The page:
What Are Transferable Skills?

When it comes to a job search, your skills can make or break your ability to land a job. But as you read through job descriptions, you may feel like you lack many of the skills and abilities employers want in candidates.

Fortunately, these lists are often more like “wish lists,” and employers don’t expect candidates to possess every skill. However, to improve your chances of landing the job, consider highlighting your transferable skills to help show why you’d make a great addition to the team.

What Are Transferable Skills? Definition & Meaning

Transferable skills are the skills you use in any job, no matter the role or the industry. You can learn these skills in school or on the job, and they are an essential part of your overall skill set.

Your skills will generally fall into two categories: hard skills and soft skills. Hard skills are specific to a job or field (like coding or bookkeeping) and usually require specialized training. Soft skills are more general but no less important to your career success (think: communication or management).

Hard and soft skill sets have transferable skills. For example, speaking a foreign language is a hard skill but is transferable to many professions. Problem-solving is a soft skill that you’ll likely use no matter what your job is.

Why Transferable Skills Matter

Transferable skills can give you an edge over other job seekers. While every applicant possesses them, not everyone will highlight those skills to employers.

Calling attention to your transferable skills isn’t enough, though. Explain to the employer how you will use them to the company’s advantage.

For example, if you’re a writer, a stellar portfolio of content will help you stand out. But if you’re a writer that also understands the ins and outs of SEO (a hard and transferable skill), you’re a more valuable candidate to the employer.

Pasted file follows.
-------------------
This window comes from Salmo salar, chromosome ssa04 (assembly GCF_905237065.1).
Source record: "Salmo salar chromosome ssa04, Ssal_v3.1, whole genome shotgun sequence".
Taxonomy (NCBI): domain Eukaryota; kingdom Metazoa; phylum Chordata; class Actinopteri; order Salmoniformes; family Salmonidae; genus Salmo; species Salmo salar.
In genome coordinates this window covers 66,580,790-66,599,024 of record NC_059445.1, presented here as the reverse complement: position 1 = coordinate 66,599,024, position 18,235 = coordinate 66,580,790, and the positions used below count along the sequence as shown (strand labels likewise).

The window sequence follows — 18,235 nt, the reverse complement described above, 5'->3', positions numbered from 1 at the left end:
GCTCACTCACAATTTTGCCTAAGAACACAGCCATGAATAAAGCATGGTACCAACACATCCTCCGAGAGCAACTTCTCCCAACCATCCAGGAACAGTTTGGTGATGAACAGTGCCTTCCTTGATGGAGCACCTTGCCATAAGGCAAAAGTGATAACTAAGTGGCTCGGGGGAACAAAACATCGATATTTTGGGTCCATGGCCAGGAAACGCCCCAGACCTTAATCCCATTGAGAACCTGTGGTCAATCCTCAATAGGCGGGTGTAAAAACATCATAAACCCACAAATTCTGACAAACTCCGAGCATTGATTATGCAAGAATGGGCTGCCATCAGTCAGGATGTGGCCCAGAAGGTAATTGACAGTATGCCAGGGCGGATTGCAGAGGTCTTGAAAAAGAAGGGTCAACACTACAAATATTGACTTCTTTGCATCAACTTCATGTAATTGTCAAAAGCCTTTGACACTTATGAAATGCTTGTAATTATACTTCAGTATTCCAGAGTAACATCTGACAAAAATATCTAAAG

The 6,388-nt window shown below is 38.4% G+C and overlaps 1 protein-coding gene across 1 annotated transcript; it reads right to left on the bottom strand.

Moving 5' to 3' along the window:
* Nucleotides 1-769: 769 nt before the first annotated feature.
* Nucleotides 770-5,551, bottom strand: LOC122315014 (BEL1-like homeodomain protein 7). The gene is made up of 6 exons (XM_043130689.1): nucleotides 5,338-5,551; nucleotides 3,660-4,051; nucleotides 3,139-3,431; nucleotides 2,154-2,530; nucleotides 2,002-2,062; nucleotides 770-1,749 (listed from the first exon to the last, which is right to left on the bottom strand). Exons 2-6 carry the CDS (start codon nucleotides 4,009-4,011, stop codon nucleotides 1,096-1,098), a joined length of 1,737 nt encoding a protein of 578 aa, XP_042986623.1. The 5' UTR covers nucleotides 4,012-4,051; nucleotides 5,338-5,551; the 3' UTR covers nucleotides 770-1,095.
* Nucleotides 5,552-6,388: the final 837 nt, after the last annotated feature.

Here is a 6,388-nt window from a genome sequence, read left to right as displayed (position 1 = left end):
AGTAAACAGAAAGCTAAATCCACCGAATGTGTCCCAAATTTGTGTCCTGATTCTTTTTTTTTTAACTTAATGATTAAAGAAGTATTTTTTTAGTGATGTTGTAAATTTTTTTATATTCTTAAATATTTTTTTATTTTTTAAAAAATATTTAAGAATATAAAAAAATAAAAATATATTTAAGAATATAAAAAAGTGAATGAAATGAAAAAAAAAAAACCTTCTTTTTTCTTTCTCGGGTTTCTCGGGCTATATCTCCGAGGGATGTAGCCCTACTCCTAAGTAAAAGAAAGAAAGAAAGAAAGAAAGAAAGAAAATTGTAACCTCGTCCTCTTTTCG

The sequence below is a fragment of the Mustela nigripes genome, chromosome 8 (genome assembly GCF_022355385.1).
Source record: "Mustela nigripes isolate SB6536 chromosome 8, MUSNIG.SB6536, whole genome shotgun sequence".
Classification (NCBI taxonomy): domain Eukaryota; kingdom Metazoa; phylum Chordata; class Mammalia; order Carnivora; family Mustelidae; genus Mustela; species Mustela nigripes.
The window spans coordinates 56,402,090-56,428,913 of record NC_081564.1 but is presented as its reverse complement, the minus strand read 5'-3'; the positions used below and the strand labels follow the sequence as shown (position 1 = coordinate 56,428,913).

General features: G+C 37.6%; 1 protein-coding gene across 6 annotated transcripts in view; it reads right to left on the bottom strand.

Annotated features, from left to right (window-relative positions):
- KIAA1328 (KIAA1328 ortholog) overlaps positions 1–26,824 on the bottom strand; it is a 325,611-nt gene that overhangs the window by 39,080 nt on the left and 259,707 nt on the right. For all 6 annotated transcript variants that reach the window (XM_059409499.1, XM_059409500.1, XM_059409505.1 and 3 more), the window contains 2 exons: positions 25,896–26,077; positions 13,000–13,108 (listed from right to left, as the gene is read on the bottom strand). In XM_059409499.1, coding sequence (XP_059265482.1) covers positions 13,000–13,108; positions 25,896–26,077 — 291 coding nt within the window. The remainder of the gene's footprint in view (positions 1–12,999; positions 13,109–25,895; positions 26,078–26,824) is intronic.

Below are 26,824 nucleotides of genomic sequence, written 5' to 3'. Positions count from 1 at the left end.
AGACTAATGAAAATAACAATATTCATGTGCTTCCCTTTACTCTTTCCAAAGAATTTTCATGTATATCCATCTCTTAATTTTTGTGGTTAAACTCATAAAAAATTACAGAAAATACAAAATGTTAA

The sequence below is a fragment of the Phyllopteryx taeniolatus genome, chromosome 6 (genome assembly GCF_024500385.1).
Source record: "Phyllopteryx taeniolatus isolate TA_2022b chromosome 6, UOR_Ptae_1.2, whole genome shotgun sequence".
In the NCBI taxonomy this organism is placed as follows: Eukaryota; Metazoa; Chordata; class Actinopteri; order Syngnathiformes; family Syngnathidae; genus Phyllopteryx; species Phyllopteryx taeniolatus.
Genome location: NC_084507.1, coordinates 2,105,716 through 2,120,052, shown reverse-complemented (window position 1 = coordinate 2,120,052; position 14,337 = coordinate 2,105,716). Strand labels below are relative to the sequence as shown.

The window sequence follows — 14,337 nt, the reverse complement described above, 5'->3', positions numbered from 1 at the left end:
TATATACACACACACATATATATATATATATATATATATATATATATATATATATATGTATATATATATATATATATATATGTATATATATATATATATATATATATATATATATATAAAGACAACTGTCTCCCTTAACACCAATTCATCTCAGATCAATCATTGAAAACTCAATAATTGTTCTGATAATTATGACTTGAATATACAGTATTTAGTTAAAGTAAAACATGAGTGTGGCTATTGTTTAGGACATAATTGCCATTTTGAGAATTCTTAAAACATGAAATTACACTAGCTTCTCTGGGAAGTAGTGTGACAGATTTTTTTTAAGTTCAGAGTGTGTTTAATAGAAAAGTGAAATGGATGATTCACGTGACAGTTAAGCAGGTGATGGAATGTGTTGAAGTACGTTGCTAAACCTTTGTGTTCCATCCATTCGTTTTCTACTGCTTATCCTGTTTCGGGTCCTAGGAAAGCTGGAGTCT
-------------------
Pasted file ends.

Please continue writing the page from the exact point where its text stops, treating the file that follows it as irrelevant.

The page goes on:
And career changers can fill in experience gaps with transferable skills. If you’re currently a customer service representative and you want to switch to a marketing role, highlighting your transferable skills (like conflict resolution) can help the employer see how you’ll excel in the role.

Examples of Transferable Skills

Here are some of the most sought-after transferable skills you may want to include in your next job application:


No matter what kind of job it is, you will use your written and verbal communication skills. The ability to adapt your communication skills is vital, though. The way you communicate with a client isn’t the same as how you’d communicate with the CEO.


While the ability to solve a math problem is important, problem-solving abilities mean that you’re able to figure things out on your own. Whether it’s a tech issue or improving a process, problem-solvers get things done.


Leadership doesn’t have to mean “managed people.” Leadership often means that you’ve inspired or mentored other people who weren’t direct reports. It can also refer to you taking charge of a project.

Project Management

Seeing something through from start to finish is a skill employers want from all of their staff. It shows that you don’t drop things in the middle, and you persevere to ensure all the loose ends are tied up.


Even when you run your own company, career success often hinges on building effective, professional relationships with others. This includes people on your team, outside of your team, and outside of your company.


Getting your job is one thing. Getting it done without your boss having to remind you is another! Your boss will appreciate your ability to accomplish your tasks independently, without them having to check in on you all the time.

Your Secret Weapon

Transferable skills can be your secret weapon to landing the job of your dreams. Using them can give you an edge over other candidates, help you change careers, and demonstrate why you should land that job.

Looking for more skills to make your resume stand out? Read Best Skills to Put On Your Resume (Examples).

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